DVD: Hal Hartley Retrospective

There's just something magical about that special era of film in the early '90s when independent film was simply exploding. New, gripping voices were coming out of the woodwork, and audiences, for the first time ever, were ready to embrace films made on the cheap by new visionaries we referred to as Indie Directors. The west coast gave us the likes of Quentin Tarantino, Roger Avery and P.T. Anderson. The third coast gave us Robert Rodriguez and Richard Linklater. And the east coast gave us Spike Lee, Jim Jarmusch and one Hal Hartley.

Hal Hartley, for me, is the guy that epitomizes everything that everyone thinks of when they recall '90s-era New York filmmaking. Chock full of chain-smoking protagonists who often sit in coffee shops discussing things like literature, poetry and socioeconomic evolution -- his films perfectly evoked a mood of turn-of-the-century ennui, were oddly sexual, and always ended on a vague, almost unfinished, note. They're movies so heady and deliberately thick that you have to write pompous intros like this one just to attempt to describe them. And believe it or not, that's a good thing. So here's some Hal Hartley required viewing if you need to play catch up or just want a refresher course before taking in his new film, Fay Grim.

Henry Fool. Part one of what is now a two part series, Henry Fool is readily considered to be Hartley's masterpiece. It's the tale of an extremely erudite sexual predator (Henry Fool, the title character) working on his grand literary opus who befriends a garbage man and inspires him to write. Turns out, that garbage man is his generations' Allen Ginsberg. And Henry Fool isn't. Heavy, strange and at times oddly comical, this is one of Hartley's darkest, grittiest pieces.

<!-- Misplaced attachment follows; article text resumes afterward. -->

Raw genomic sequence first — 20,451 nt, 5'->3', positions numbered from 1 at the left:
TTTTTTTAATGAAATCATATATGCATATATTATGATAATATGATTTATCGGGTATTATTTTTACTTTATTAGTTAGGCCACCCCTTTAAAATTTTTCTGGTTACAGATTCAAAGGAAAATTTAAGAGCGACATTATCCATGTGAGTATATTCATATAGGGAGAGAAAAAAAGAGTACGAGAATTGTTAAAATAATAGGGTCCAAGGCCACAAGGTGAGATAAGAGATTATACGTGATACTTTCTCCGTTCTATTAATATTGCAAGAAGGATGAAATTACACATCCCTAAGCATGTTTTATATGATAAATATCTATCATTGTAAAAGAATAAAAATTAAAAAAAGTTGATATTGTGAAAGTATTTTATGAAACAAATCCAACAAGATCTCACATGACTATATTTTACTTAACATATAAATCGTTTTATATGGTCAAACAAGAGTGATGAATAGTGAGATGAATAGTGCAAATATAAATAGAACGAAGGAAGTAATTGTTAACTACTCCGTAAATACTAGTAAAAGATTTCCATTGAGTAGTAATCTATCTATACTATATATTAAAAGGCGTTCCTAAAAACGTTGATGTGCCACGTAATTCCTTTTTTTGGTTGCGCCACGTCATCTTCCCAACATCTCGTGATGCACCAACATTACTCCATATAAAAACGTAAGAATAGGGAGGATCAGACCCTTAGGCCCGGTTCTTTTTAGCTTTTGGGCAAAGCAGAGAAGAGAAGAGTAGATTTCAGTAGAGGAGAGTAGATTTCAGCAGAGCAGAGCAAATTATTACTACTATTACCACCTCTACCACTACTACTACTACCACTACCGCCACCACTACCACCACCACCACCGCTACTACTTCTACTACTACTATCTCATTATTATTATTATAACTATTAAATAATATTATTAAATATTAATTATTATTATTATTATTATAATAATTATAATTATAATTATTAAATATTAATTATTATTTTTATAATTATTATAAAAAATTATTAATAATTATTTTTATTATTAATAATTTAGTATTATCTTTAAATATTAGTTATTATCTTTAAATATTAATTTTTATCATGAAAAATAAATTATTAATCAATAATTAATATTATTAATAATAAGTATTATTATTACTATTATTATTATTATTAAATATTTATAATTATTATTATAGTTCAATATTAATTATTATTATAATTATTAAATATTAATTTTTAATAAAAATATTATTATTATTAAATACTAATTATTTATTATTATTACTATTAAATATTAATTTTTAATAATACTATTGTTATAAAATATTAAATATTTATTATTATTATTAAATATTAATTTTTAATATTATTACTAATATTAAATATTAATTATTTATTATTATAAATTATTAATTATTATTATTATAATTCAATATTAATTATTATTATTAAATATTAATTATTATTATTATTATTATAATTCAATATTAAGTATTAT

No Such Thing. Often overlooked, this is one of my favorite Hartley films. It's the story of a young girl who suffers a series of misfortunes, the worst of which is having her fiancée torn apart by a monster. When she sets out to confront the monster and learn the true fate of her love, she in the process agrees to help the monster kill himself. Unfortunately for them, they get caught up in an ensuing media circus as her employer, a news agency, tries to exploit the monster for all the news he's worth. It's a wonderfully bleak fairy tale. The film stars a dreamy Sarah Polley.

Flirt. Much loved and easily maligned, this is the same story, repeated three times in three different parts of the world, interestingly portraying the differences and similarities we all share. No, really. It's the same script, done three times. Thank god it's only 85 minutes.

Amateur. Considered a serious misstep, I love this film for the extremely dated scene of two hitmen comparing cell phones the size of their heads while talking about the new, compact technology. And even back when these things were the size of small sedans, they couldn't get a signal.

C. Robert Cargill - - - Email Me

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Austin-based Cargill, who not only loves but owns The Cutting Edge, writes on movies and DVD five times a week.